April 29, 2012

"How To Say I Love You"
Jason W. Crosby, preaching

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1 John 3:16-24

One of the most stressful, anxiety-ridden, nerve-wracking moments that a person may ever face is telling someone you love them for the first time.  Often, the source of that angst is worry about whether or not the other person shares those sentiments.  This makes sense.  No one wants to bear their hearts, reveal their most intimate thoughts, put themselves in a vulnerable position, only to have their heart broken, feelings hurt, and vulnerability exploited.  

Deep down, at least from time to time, we all doubt that anyone could ever love us.  When we search our souls we all find some things there we wish we wouldn’t.  Occasionally, we end up dwelling on those aspects of our character that are less than pleasing and we lead ourselves to question whether or not we possess any redemptive quality.  That doubt can quickly evolve into fear.  And that fear about how someone will respond when we say, “I love you,” can be so intense it can preclude us from ever receiving, knowing, and sharing love. 

When we refuse to say I love you or refuse to share our hearts with another, we end up setting up barricades around them.  Overtime, we end up hardening our hearts bit by bit.  In the movie, Good Will Hunting, Matt Damon plays the role of Will Hunting, an extraordinarily gifted mathematician.  However, the deck had been stacked against Will his entire life.  He grew up in an abusive home.  He came from a tough South Boston neighborhood and ran with a rough crime-prone crowd.  When the movie begins Will is working as a janitor at MIT.  When no one was watching, he would covertly solve some of the most difficult mathematics equations ever devised.  Will could solve nearly any mathematics problem, but he couldn’t resolve his own personal problems.  He erected barriers around himself to keep others at arms’ length.  Those very same barriers impeded Will from ever maximizing his potential and living his life the fullest.   

The original audience for whom First John was crafted was seemingly trapped in this sort of downward spiral.  They were a group of new Christians, who were two or three generations removed from the days when Jesus was alive, trying to figure out what it meant to walk in the in way of Jesus.  Apparently, they were doubting the decision they had made.  Others were encouraging them to drop Christianity and follow a different path.  All this caused them to question their lovability and to condemn their own hearts.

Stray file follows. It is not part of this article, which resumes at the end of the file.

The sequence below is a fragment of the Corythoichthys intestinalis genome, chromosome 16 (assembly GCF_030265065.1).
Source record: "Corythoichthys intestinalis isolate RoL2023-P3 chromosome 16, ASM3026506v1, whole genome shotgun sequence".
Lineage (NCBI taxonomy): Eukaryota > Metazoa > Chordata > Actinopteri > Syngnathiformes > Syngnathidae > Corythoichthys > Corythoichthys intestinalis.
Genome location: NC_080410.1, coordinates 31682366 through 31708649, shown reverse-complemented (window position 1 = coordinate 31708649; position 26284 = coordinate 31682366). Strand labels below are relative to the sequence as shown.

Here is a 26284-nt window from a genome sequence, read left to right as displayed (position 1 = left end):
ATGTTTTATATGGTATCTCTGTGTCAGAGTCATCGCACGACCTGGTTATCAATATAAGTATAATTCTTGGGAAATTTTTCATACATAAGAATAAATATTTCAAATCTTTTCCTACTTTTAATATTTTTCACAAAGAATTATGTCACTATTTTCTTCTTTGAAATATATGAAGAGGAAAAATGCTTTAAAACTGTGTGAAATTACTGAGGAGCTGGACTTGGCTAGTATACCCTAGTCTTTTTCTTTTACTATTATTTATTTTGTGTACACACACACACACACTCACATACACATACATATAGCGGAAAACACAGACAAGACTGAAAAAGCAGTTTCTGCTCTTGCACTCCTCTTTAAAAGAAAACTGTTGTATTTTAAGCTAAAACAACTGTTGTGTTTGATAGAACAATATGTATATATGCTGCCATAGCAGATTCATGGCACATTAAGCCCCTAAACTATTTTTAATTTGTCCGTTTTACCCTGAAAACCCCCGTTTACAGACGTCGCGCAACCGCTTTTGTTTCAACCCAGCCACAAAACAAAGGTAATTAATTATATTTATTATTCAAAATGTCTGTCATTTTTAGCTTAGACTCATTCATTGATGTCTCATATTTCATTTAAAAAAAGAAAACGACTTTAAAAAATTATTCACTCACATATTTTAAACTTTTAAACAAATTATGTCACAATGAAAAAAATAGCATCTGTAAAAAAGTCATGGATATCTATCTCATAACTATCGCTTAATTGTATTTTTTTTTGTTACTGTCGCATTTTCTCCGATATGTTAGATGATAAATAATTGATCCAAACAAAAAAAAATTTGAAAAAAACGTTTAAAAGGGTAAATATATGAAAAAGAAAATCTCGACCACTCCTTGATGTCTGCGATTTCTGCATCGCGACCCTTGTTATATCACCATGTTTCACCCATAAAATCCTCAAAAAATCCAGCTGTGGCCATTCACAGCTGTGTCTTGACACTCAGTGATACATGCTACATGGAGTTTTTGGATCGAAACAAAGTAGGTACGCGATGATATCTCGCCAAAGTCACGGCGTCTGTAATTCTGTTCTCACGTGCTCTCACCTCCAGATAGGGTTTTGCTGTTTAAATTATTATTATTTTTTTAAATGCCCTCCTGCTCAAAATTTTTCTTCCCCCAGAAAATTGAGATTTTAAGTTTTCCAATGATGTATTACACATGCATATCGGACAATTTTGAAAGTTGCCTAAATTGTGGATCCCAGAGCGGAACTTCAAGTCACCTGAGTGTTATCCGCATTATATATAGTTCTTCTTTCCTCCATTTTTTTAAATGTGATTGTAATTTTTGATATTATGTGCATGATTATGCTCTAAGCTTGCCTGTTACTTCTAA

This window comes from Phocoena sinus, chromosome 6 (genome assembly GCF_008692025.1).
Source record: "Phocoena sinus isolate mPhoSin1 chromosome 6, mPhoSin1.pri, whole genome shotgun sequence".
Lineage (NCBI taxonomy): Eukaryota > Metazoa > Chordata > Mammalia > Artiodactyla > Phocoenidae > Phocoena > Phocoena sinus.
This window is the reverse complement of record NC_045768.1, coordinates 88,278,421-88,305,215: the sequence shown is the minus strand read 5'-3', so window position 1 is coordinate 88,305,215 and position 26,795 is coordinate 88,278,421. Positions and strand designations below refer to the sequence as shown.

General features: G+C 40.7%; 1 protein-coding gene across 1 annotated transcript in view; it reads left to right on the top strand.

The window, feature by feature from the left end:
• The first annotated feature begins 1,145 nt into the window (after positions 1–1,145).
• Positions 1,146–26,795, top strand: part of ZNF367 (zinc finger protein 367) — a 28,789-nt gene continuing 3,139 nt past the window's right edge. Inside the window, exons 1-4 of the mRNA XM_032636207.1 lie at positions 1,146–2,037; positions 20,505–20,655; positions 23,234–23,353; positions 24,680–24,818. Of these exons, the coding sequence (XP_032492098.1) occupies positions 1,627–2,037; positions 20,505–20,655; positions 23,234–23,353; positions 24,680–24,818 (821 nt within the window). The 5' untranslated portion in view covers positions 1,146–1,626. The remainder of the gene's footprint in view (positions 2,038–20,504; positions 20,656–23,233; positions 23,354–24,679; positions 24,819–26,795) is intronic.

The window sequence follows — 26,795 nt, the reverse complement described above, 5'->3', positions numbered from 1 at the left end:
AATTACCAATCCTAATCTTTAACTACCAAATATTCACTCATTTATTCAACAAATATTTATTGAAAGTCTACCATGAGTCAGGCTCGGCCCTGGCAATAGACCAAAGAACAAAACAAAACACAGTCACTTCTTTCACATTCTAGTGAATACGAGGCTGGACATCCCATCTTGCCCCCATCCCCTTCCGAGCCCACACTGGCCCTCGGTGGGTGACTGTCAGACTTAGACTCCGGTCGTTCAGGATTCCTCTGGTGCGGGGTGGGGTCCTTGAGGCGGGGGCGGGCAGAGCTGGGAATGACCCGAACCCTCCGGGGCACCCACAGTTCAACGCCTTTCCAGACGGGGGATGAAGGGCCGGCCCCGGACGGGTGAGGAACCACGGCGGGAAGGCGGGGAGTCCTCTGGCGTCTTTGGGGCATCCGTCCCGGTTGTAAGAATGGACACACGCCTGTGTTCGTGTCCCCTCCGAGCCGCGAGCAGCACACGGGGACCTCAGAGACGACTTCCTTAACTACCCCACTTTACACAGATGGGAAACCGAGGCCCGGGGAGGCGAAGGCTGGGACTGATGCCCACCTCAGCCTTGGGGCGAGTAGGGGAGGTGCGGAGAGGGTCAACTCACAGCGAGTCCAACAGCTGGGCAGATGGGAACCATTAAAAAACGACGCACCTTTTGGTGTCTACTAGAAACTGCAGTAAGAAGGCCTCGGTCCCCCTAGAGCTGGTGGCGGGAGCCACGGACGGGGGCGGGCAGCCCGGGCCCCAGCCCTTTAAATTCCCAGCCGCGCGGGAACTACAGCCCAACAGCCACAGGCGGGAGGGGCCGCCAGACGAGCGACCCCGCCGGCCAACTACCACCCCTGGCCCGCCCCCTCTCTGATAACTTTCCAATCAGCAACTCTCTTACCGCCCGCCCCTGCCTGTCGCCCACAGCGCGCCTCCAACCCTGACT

The author takes direct aim at their doubts about whether or not they are loved by God.  The author reminded them and reminds us who hear these words today that although our hearts may condemn us, God is greater than our hearts, and knows everything.  According to William Self these words intend to remind us that “even though our feelings may condemn us, God is greater than our feelings.  God knows our loves and our longings; God hears our confessions and is aware of our dreams, as well as our sins.  The world around us may judge us by our actions, but God judges by the content of our hearts.  Perfect knowledge of our hearts belongs to God and God alone, and this is not our terror but our hope.  The biblical claim that God knows us altogether is directly tied to the biblical claim that God loves us altogether.”[i]  Therefore, our ultimate concern need not be whether or not God loves us.  Our greater objective is to cut through the thickets that we have built up around our hearts that keep us from fully experiencing God’s love.  Or, as Rumi, a 13th century Persian poet puts it, “Your task is not to seek for love, but merely to seek and find all the barriers within yourself that you have built against it.”[ii]

Our actions, then, are not the gauge by which we judge whether or not God loves us.  God loves us no matter what.  One’s actions may tell the world that a person is a dirty-rotten scoundrel, but God still loves that person without condition. 

However, the author gives anxious listeners something else to hang their hats on.  Perhaps, the author realized that worriers are, well, prone to worry, and need some further concrete reassurance of God’s love for them on occasion.  So, the author informs us that we will see that we are from the truth, that we abide in God’s love, when we convey our love not simply in word, but in truth and action.